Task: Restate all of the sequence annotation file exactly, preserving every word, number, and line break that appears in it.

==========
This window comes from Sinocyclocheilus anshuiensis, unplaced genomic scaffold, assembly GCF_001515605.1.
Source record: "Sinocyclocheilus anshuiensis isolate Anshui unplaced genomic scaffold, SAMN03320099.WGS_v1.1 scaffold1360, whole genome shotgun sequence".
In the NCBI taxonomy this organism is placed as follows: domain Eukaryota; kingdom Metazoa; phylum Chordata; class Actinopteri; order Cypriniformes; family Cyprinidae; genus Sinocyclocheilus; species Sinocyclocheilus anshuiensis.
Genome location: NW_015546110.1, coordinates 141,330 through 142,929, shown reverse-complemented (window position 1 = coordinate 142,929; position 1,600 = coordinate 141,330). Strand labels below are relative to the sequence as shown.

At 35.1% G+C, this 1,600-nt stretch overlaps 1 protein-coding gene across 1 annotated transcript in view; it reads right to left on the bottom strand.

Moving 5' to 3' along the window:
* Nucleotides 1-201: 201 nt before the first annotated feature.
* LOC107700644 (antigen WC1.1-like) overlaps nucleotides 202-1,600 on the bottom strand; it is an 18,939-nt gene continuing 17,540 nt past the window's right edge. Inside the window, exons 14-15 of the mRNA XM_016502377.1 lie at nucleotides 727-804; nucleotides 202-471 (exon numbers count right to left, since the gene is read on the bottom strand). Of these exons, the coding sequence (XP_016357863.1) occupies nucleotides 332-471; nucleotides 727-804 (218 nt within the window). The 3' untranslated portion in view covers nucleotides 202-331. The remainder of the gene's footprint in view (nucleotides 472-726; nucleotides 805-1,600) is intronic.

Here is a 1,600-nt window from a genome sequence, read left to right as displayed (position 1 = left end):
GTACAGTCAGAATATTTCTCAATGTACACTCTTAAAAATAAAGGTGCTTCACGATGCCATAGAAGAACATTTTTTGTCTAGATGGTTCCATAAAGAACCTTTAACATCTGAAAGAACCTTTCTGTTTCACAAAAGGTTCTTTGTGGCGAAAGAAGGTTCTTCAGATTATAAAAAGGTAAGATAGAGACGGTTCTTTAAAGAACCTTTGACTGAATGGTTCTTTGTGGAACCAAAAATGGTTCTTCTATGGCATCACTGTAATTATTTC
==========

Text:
This window comes from Sinocyclocheilus anshuiensis, unplaced genomic scaffold, assembly GCF_001515605.1.
Source record: "Sinocyclocheilus anshuiensis isolate Anshui unplaced genomic scaffold, SAMN03320099.WGS_v1.1 scaffold1360, whole genome shotgun sequence".
In the NCBI taxonomy this organism is placed as follows: domain Eukaryota; kingdom Metazoa; phylum Chordata; class Actinopteri; order Cypriniformes; family Cyprinidae; genus Sinocyclocheilus; species Sinocyclocheilus anshuiensis.
Genome location: NW_015546110.1, coordinates 141,330 through 142,929, shown reverse-complemented (window position 1 = coordinate 142,929; position 1,600 = coordinate 141,330). Strand labels below are relative to the sequence as shown.

At 35.1% G+C, this 1,600-nt stretch overlaps 1 protein-coding gene across 1 annotated transcript in view; it reads right to left on the bottom strand.

Moving 5' to 3' along the window:
* Nucleotides 1-201: 201 nt before the first annotated feature.
* LOC107700644 (antigen WC1.1-like) overlaps nucleotides 202-1,600 on the bottom strand; it is an 18,939-nt gene continuing 17,540 nt past the window's right edge. Inside the window, exons 14-15 of the mRNA XM_016502377.1 lie at nucleotides 727-804; nucleotides 202-471 (exon numbers count right to left, since the gene is read on the bottom strand). Of these exons, the coding sequence (XP_016357863.1) occupies nucleotides 332-471; nucleotides 727-804 (218 nt within the window). The 3' untranslated portion in view covers nucleotides 202-331. The remainder of the gene's footprint in view (nucleotides 472-726; nucleotides 805-1,600) is intronic.

Here is a 1,600-nt window from a genome sequence, read left to right as displayed (position 1 = left end):
GTACAGTCAGAATATTTCTCAATGTACACTCTTAAAAATAAAGGTGCTTCACGATGCCATAGAAGAACATTTTTTGTCTAGATGGTTCCATAAAGAACCTTTAACATCTGAAAGAACCTTTCTGTTTCACAAAAGGTTCTTTGTGGCGAAAGAAGGTTCTTCAGATTATAAAAAGGTAAGATAGAGACGGTTCTTTAAAGAACCTTTGACTGAATGGTTCTTTGTGGAACCAAAAATGGTTCTTCTATGGCATCACTGTAATTATTTC